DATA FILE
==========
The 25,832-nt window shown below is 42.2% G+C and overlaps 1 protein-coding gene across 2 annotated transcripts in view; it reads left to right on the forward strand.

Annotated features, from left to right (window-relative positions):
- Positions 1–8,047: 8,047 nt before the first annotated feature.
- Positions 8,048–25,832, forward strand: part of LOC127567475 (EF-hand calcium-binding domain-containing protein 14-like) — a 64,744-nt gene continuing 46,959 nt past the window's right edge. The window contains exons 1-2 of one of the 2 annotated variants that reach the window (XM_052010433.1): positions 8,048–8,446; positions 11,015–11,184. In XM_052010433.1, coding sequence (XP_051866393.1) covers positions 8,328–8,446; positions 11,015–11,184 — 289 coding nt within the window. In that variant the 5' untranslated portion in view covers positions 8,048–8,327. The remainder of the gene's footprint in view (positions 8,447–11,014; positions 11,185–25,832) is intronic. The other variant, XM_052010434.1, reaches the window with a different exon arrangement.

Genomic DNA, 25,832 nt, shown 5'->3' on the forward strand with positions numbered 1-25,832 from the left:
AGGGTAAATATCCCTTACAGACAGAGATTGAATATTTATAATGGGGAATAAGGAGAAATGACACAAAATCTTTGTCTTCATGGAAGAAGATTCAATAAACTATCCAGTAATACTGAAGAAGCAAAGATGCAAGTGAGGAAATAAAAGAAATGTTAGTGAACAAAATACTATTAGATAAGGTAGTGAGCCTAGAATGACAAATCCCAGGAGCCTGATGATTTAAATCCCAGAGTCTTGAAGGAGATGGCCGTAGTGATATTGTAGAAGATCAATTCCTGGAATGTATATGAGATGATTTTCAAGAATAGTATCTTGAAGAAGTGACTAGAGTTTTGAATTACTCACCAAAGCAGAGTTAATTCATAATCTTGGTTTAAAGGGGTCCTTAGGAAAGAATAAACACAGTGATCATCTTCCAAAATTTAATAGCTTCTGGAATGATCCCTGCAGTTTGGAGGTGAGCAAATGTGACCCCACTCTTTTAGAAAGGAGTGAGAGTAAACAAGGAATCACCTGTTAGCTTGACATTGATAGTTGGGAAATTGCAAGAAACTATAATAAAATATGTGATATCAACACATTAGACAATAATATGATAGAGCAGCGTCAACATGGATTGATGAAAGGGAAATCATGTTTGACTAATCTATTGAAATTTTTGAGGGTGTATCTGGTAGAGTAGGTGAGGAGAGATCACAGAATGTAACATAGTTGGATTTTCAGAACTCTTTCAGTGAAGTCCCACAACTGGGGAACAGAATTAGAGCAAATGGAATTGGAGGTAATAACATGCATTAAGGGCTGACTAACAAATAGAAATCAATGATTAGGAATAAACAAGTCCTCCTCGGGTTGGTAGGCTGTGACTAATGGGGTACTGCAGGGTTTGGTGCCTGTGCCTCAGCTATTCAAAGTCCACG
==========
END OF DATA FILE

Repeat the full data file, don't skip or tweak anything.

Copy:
The 25,832-nt window shown below is 42.2% G+C and overlaps 1 protein-coding gene across 2 annotated transcripts in view; it reads left to right on the forward strand.

Annotated features, from left to right (window-relative positions):
- Positions 1–8,047: 8,047 nt before the first annotated feature.
- Positions 8,048–25,832, forward strand: part of LOC127567475 (EF-hand calcium-binding domain-containing protein 14-like) — a 64,744-nt gene continuing 46,959 nt past the window's right edge. The window contains exons 1-2 of one of the 2 annotated variants that reach the window (XM_052010433.1): positions 8,048–8,446; positions 11,015–11,184. In XM_052010433.1, coding sequence (XP_051866393.1) covers positions 8,328–8,446; positions 11,015–11,184 — 289 coding nt within the window. In that variant the 5' untranslated portion in view covers positions 8,048–8,327. The remainder of the gene's footprint in view (positions 8,447–11,014; positions 11,185–25,832) is intronic. The other variant, XM_052010434.1, reaches the window with a different exon arrangement.

Genomic DNA, 25,832 nt, shown 5'->3' on the forward strand with positions numbered 1-25,832 from the left:
AGGGTAAATATCCCTTACAGACAGAGATTGAATATTTATAATGGGGAATAAGGAGAAATGACACAAAATCTTTGTCTTCATGGAAGAAGATTCAATAAACTATCCAGTAATACTGAAGAAGCAAAGATGCAAGTGAGGAAATAAAAGAAATGTTAGTGAACAAAATACTATTAGATAAGGTAGTGAGCCTAGAATGACAAATCCCAGGAGCCTGATGATTTAAATCCCAGAGTCTTGAAGGAGATGGCCGTAGTGATATTGTAGAAGATCAATTCCTGGAATGTATATGAGATGATTTTCAAGAATAGTATCTTGAAGAAGTGACTAGAGTTTTGAATTACTCACCAAAGCAGAGTTAATTCATAATCTTGGTTTAAAGGGGTCCTTAGGAAAGAATAAACACAGTGATCATCTTCCAAAATTTAATAGCTTCTGGAATGATCCCTGCAGTTTGGAGGTGAGCAAATGTGACCCCACTCTTTTAGAAAGGAGTGAGAGTAAACAAGGAATCACCTGTTAGCTTGACATTGATAGTTGGGAAATTGCAAGAAACTATAATAAAATATGTGATATCAACACATTAGACAATAATATGATAGAGCAGCGTCAACATGGATTGATGAAAGGGAAATCATGTTTGACTAATCTATTGAAATTTTTGAGGGTGTATCTGGTAGAGTAGGTGAGGAGAGATCACAGAATGTAACATAGTTGGATTTTCAGAACTCTTTCAGTGAAGTCCCACAACTGGGGAACAGAATTAGAGCAAATGGAATTGGAGGTAATAACATGCATTAAGGGCTGACTAACAAATAGAAATCAATGATTAGGAATAAACAAGTCCTCCTCGGGTTGGTAGGCTGTGACTAATGGGGTACTGCAGGGTTTGGTGCCTGTGCCTCAGCTATTCAAAGTCCACG